Did you know that Keira Knightley hasn’t appeared in a single film that’s set in the present day since Love Actually? Now, that isn’t remotely true, but it feels like it could be, doesn’t it? For most of her career, Knightley has been marked out as the go-to lead actress in Brit period dramas, even though her résumé includes recent memorable ‘modern’ roles such as those in um… Collateral Beauty, Jack Ryan: Shadow Recruit and, well, Red Nose Day Actually. If ever you worried that favouring stuffy corseted roles means that Knightley struggles to stay as relevant as she would be if she played, for example, a kick-ass assassin, a Transformer or Thor, then you’d be wrong. Colette proves that a period biopic can still offer a refreshingly modern story that’s surprisingly pertinent for these times. And – probably through no coincidence – it is Knightley’s best performance in years.

  • Top 20 movie scenes of 2018

    Movie Feature | Ali Gray | 30th December 2018

    Look, we just woke up and realised it was New Year's Eve and thought, shit, we'd better mark the end of the year for some reason, so here's a round-up of our favourite bits of scenes of films that happened in 2018, accompanied by pictures featuring very big numbers denoting their position. If you need further explanation of this concept then please send me a stamped and addressed envelope. Good bye.

  • Interview: Oh look, it's Olivia Colman

    Movie Feature | Ali Gray | 18th December 2018

    There's a slight chill in the air as I arrive at London's Dorchester Hotel at 8.55am on a grey November morning. I am directed to the Executive Suite on the fourth floor, where I'm told Olivia is having breakfast; I thank the friendly PR and make my way into the extravagant dining suite, where all manner of jams, marmalades and pastries are laid out alongside eight blends of coffee. Colman is sitting eating alone, and when she sees me she stands up, smiles and greets me warmly, the sun refracting off the room's chandelier, lighting her up like a true movie star from the Golden Age.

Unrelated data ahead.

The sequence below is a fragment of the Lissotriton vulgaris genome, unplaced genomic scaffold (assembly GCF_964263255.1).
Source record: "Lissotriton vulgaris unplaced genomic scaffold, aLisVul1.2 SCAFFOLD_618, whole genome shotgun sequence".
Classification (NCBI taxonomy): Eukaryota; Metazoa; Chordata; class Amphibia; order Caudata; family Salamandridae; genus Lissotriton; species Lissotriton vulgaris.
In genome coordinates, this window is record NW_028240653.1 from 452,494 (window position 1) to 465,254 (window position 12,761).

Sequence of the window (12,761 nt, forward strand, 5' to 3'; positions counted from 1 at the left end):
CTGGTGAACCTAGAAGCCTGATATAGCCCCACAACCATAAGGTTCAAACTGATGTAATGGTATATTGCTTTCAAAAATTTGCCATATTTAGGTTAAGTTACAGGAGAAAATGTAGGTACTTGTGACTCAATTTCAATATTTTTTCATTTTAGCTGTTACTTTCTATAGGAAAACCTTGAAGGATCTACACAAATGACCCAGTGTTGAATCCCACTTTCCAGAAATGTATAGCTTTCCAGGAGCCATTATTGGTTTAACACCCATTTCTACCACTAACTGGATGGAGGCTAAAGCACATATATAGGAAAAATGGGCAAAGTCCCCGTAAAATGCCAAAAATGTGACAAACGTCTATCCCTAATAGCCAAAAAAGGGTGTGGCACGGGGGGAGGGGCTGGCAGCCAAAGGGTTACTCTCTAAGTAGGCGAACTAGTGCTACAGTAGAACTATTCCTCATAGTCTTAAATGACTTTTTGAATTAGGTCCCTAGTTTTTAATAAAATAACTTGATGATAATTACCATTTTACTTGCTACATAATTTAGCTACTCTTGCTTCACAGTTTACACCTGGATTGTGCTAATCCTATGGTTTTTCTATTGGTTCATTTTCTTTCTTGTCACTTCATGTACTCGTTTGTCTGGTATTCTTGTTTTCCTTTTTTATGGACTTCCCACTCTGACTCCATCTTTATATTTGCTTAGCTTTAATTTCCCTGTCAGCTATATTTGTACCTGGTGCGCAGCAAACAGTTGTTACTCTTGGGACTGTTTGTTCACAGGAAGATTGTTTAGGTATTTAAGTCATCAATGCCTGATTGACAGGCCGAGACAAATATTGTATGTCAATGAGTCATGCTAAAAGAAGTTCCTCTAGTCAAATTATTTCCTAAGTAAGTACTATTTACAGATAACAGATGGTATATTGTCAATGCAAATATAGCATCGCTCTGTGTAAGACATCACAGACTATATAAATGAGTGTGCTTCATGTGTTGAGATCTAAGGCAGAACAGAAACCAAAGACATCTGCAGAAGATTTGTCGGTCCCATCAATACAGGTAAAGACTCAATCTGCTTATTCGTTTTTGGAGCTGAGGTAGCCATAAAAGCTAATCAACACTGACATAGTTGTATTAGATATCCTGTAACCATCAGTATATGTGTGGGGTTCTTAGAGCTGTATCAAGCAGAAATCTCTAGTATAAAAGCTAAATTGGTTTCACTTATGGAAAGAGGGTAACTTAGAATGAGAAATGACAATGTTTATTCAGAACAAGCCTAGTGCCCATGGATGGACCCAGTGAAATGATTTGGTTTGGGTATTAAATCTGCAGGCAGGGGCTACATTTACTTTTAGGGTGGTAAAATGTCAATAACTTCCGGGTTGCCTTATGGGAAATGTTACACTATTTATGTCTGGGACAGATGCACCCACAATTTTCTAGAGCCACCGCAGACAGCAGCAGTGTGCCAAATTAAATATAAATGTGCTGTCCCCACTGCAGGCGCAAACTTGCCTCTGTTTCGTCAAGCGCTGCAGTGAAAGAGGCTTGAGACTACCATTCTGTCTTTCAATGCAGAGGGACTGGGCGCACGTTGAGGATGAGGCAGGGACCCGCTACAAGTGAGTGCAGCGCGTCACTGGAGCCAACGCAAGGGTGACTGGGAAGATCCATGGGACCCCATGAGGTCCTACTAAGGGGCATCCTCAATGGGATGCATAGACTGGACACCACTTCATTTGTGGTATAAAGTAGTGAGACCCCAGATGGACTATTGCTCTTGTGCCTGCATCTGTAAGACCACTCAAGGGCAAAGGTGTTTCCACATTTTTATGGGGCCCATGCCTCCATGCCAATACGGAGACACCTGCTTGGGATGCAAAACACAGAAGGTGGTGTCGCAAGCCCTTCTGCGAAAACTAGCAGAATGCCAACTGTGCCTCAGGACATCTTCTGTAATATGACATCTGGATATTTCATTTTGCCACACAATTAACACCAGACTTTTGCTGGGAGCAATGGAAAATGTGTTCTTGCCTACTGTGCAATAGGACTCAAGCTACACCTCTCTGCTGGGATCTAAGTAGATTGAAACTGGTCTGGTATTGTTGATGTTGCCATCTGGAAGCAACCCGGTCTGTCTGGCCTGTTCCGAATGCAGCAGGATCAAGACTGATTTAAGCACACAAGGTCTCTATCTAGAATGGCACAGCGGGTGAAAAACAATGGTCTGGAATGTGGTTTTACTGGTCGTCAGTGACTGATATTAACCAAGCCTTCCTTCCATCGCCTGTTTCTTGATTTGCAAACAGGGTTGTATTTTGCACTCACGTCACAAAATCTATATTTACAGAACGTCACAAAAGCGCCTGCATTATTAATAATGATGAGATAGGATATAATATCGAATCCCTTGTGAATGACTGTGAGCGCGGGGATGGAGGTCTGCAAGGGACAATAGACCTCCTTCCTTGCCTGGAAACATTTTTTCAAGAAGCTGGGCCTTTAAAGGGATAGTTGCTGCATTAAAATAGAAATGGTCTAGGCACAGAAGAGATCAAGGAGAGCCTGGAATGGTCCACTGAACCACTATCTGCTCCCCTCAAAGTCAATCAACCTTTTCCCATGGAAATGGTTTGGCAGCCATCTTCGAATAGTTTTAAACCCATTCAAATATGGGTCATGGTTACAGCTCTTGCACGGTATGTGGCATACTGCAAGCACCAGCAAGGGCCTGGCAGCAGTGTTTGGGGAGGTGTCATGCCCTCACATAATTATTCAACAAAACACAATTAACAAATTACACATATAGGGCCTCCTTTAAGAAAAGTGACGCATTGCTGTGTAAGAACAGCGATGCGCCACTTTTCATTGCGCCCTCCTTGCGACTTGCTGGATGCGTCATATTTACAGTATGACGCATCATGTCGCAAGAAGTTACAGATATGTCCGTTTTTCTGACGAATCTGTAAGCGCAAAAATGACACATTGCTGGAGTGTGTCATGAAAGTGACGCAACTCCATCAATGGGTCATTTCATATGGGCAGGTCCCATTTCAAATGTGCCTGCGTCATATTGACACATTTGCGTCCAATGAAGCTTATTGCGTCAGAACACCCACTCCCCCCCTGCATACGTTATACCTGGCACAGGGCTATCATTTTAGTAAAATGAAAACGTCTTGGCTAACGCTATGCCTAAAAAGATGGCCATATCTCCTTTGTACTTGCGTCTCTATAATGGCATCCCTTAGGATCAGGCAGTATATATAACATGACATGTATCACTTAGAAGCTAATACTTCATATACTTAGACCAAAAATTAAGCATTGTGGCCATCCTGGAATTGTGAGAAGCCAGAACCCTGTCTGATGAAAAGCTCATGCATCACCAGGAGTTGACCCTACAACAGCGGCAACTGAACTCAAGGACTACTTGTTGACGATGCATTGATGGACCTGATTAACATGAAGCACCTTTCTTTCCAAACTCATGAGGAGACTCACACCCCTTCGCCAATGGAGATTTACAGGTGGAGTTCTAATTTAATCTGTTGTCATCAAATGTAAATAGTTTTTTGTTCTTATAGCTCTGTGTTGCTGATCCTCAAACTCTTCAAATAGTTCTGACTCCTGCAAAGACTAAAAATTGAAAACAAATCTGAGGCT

None of this is true, of course, because my interview with Olivia was conducted over email, but I've always wanted to write one of those wanky GQ interview intros where the writer fills up his word count with about a thousand words comparing his subject to an ancient Aztec princess or Anne of Cleves or some shit.

  • The Apprentice: season 14, episode 12 recap: "High Nut Content"

    TV Feature | Ed Williamson | 18th December 2018

    It's drawing to its close and we're all better people: informed, educated and entertained. Let's build on this experience and learn to live together in harmony, then burn the world in a big skip.

  • The Apprentice: season 14, episode 11 recap: "Pretty Big Deal in Peterborough"

    TV Feature | Becky Suter | 13th December 2018

    Well, that was a big fuss over nothing. I give a vote of no confidence in delaying The Apprentice by ten minutes and totally messing up my dinner plans. I was hoping to see Theresa May saying "Thank you for the opportunity" before walking out of No.10 with her wheelie suitcase.

  • The Apprentice: season 14, episode 10 recap: "Work, Rest and Play"

    TV Feature | Becky Suter | 8th December 2018

    I feel about Christmas the same way John Oliver feels about New Year: both are like the death of a pet - you know it's coming, but nothing can quite prepare you for how awful it is. The same can be said for the latter stages of The Apprentice.